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Be Thankful for Breaking Waves and a Strong China

Points of Return
Bloomberg

Blessings, Counted

Thanksgiving is over, and Americans have counted their blessings. Despite everything, there have been a few things for which investors can be thankful. Here are some:

 

Covid-19

It looks as though the pandemic's latest wave may be coming under control. The following chart, produced by BCA Research, shows new cases per million for a range of European countries, and what looks in most like a clear recovery from a peak earlier in November. (Intriguingly Sweden, hailed in many quarters for allowing the epidemic to let rip earlier in the year in an approach that was supposed to save it from misery later, is an exception with cases still rising):

Meanwhile, in the U.S. the "third" wave has at least shown signs of cresting in the Midwest, which was the worst affected area of late. Increased travel for Thanksgiving may yet change this and create a "surge on top of a surge," but there have been at least some signs that the pandemic is peaking:

The focus on the world's most prosperous economies shouldn't obscure the fact that on a global scale the pandemic has done nothing but grow at a steady rate. At this point, some 600,000 new cases are confirmed each day:

This brings us to the development for which we should be most thankful. Public health officials may have failed to stop the spread, but medics are doing better and better at stopping the disease from killing. The global death rate peaked in April at about 7% — an alarming number that was probably exaggerated by underreporting of cases. It has declined ever since and is now approaching 2%:

Finally, of course, there is good news on the search for a vaccine. A number of different ones appear to work, and it doesn't appear too difficult to mass-produce or distribute them. The point at which enough of us have had a shot to halt the spread should be within a few months; this was by no means clear at the beginning of November.

 

Markets

As for markets, we can be grateful that the vaccine news is being greeted with relative calm. The clearest indicator of specific fear of Covid — the performance of food retailers relative to hotels, resorts and cruise lines — shows that the food companies have now outperformed by "only" about 50% for the year so far. A shift back toward the sectors most damaged by the pandemic is plainly on, and has much further to go:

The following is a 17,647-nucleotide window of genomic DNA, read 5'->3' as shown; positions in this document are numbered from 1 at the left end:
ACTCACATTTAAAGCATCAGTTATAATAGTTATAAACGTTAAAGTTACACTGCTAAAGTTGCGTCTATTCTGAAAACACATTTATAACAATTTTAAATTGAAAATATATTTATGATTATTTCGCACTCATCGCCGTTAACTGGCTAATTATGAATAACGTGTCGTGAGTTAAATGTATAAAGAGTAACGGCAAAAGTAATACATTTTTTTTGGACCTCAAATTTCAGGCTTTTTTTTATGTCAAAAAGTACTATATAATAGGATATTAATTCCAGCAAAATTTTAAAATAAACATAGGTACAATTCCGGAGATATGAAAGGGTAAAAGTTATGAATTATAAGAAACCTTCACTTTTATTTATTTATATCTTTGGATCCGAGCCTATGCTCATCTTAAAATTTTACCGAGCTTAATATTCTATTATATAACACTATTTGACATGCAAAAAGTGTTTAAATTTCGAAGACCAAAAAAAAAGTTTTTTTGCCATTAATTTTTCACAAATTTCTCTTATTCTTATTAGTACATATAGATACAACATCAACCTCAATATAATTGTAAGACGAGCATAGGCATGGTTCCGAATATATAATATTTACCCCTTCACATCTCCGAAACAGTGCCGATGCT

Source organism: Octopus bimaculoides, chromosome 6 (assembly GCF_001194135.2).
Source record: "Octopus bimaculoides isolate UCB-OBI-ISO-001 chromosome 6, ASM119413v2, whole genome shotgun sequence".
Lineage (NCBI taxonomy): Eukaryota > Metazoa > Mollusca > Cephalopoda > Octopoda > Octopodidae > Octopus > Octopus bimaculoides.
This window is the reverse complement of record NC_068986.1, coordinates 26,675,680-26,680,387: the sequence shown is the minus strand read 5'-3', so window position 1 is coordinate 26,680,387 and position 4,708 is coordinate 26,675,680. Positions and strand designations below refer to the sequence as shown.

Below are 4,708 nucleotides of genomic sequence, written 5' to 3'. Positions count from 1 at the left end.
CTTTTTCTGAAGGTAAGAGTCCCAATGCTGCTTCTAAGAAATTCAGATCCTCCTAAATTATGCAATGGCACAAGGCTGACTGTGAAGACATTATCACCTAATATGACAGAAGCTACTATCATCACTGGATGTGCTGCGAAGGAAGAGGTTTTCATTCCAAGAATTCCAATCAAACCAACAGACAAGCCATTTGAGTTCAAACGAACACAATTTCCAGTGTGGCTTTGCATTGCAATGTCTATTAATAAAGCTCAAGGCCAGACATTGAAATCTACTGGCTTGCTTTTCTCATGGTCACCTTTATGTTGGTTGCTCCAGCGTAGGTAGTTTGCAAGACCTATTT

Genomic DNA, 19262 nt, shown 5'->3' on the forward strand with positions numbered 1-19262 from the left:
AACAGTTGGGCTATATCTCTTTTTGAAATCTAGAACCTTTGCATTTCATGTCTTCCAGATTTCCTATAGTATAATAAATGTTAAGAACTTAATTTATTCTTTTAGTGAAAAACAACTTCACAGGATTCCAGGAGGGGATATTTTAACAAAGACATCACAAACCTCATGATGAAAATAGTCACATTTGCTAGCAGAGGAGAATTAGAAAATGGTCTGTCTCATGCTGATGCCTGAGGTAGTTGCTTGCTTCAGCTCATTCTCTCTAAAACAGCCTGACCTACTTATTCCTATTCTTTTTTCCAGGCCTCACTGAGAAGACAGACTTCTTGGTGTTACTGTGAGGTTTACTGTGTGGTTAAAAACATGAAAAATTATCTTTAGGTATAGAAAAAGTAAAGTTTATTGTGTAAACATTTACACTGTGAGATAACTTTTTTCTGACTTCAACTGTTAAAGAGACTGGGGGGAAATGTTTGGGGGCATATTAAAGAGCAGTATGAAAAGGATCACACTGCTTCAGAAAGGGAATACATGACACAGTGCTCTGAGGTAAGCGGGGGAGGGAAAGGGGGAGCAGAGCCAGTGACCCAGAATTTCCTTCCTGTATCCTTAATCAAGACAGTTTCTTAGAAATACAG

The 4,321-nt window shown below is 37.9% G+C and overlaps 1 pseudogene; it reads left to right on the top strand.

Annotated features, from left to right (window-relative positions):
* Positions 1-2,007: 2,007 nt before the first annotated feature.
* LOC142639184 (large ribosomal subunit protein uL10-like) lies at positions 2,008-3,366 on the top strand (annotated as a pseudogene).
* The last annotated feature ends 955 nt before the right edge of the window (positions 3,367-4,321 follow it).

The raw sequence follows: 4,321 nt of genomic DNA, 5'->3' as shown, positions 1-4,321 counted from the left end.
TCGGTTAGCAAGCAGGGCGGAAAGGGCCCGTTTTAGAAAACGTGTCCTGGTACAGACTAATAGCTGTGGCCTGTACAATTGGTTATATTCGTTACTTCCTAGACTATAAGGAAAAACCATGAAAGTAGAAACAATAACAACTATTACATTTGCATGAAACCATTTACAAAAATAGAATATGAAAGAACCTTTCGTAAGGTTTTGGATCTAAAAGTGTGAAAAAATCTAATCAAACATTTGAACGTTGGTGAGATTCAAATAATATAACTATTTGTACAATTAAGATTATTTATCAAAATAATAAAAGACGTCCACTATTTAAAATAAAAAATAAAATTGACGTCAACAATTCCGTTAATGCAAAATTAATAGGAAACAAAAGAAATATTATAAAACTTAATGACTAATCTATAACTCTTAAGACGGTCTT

A rotation toward value from growth stocks is under way. Again, this has much further to go. There have been some violent trading days, but it is reasonable to expect this trend to carry on:

Similarly, the news from factorland is that momentum stocks are still beating value by 25% for the year, even after being pegged back by the vaccine news. The momentum/value ratio remains just above its 200-day moving average. So again, if you want to place money in assets to benefit from a gradual reflation as the vaccine works its wonders next year, you have time and opportunity:

Within broader markets, the shift away from extreme fear of deflation has been more gradual, and has roughly been completed. Both breakeven levels of inflation, and the level of stocks relative to bonds, are now back almost exactly where they were before the pandemic took hold. The vaccine news hasn't (as yet) driven a sharp rise in bond yields or inflation expectations:

Global Imbalances

In the years leading up to the 2008 crisis, one phrase recurred again and again as a source of concern: global imbalances. It was shorthand for the way the U.S. was borrowing huge sums of money, particularly from Japan and China, which needed somewhere to stash the cash they had made from highly successful exports. One of the most popular explanations for the global crisis at the time was that a "savings glut" had kept U.S. interest rates unnecessarily low and allowed credit to balloon.